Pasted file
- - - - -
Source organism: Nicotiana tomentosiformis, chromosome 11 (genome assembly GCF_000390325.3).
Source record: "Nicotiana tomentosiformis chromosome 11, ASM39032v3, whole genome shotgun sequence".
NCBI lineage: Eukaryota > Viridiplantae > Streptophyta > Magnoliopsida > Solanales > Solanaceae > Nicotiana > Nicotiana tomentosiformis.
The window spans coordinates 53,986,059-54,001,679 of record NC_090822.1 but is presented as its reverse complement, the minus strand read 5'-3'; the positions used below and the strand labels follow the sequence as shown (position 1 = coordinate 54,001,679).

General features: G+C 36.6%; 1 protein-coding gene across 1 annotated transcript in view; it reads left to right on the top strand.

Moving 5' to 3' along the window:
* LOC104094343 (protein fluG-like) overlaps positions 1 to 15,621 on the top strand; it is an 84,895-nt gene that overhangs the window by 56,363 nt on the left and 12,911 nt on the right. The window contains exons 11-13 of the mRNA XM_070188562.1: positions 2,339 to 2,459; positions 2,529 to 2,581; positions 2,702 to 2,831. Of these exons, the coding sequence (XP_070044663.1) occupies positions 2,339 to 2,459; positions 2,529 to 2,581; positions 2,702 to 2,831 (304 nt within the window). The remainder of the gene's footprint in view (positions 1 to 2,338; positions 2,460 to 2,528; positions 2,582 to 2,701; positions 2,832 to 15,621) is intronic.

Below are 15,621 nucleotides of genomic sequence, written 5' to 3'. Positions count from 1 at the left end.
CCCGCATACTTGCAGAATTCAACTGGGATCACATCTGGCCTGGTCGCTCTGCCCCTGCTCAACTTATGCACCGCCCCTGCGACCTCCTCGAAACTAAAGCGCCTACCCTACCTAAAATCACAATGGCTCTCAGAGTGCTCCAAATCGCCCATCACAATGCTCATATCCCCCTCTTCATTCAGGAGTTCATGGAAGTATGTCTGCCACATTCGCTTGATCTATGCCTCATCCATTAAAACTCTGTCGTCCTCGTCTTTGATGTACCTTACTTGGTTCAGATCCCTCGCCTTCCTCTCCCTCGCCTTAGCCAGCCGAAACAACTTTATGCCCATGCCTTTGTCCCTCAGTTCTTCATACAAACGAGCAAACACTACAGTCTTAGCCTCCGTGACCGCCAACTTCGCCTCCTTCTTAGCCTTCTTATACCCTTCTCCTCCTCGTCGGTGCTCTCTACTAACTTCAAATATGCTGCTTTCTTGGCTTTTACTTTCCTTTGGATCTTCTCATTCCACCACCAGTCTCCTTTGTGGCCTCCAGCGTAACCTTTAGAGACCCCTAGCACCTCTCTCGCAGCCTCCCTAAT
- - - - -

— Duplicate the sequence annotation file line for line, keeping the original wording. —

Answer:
Source organism: Nicotiana tomentosiformis, chromosome 11 (genome assembly GCF_000390325.3).
Source record: "Nicotiana tomentosiformis chromosome 11, ASM39032v3, whole genome shotgun sequence".
NCBI lineage: Eukaryota > Viridiplantae > Streptophyta > Magnoliopsida > Solanales > Solanaceae > Nicotiana > Nicotiana tomentosiformis.
The window spans coordinates 53,986,059-54,001,679 of record NC_090822.1 but is presented as its reverse complement, the minus strand read 5'-3'; the positions used below and the strand labels follow the sequence as shown (position 1 = coordinate 54,001,679).

General features: G+C 36.6%; 1 protein-coding gene across 1 annotated transcript in view; it reads left to right on the top strand.

Moving 5' to 3' along the window:
* LOC104094343 (protein fluG-like) overlaps positions 1 to 15,621 on the top strand; it is an 84,895-nt gene that overhangs the window by 56,363 nt on the left and 12,911 nt on the right. The window contains exons 11-13 of the mRNA XM_070188562.1: positions 2,339 to 2,459; positions 2,529 to 2,581; positions 2,702 to 2,831. Of these exons, the coding sequence (XP_070044663.1) occupies positions 2,339 to 2,459; positions 2,529 to 2,581; positions 2,702 to 2,831 (304 nt within the window). The remainder of the gene's footprint in view (positions 1 to 2,338; positions 2,460 to 2,528; positions 2,582 to 2,701; positions 2,832 to 15,621) is intronic.

Below are 15,621 nucleotides of genomic sequence, written 5' to 3'. Positions count from 1 at the left end.
CCCGCATACTTGCAGAATTCAACTGGGATCACATCTGGCCTGGTCGCTCTGCCCCTGCTCAACTTATGCACCGCCCCTGCGACCTCCTCGAAACTAAAGCGCCTACCCTACCTAAAATCACAATGGCTCTCAGAGTGCTCCAAATCGCCCATCACAATGCTCATATCCCCCTCTTCATTCAGGAGTTCATGGAAGTATGTCTGCCACATTCGCTTGATCTATGCCTCATCCATTAAAACTCTGTCGTCCTCGTCTTTGATGTACCTTACTTGGTTCAGATCCCTCGCCTTCCTCTCCCTCGCCTTAGCCAGCCGAAACAACTTTATGCCCATGCCTTTGTCCCTCAGTTCTTCATACAAACGAGCAAACACTACAGTCTTAGCCTCCGTGACCGCCAACTTCGCCTCCTTCTTAGCCTTCTTATACCCTTCTCCTCCTCGTCGGTGCTCTCTACTAACTTCAAATATGCTGCTTTCTTGGCTTTTACTTTCCTTTGGATCTTCTCATTCCACCACCAGTCTCCTTTGTGGCCTCCAGCGTAACCTTTAGAGACCCCTAGCACCTCTCTCGCAGCCTCCCTAAT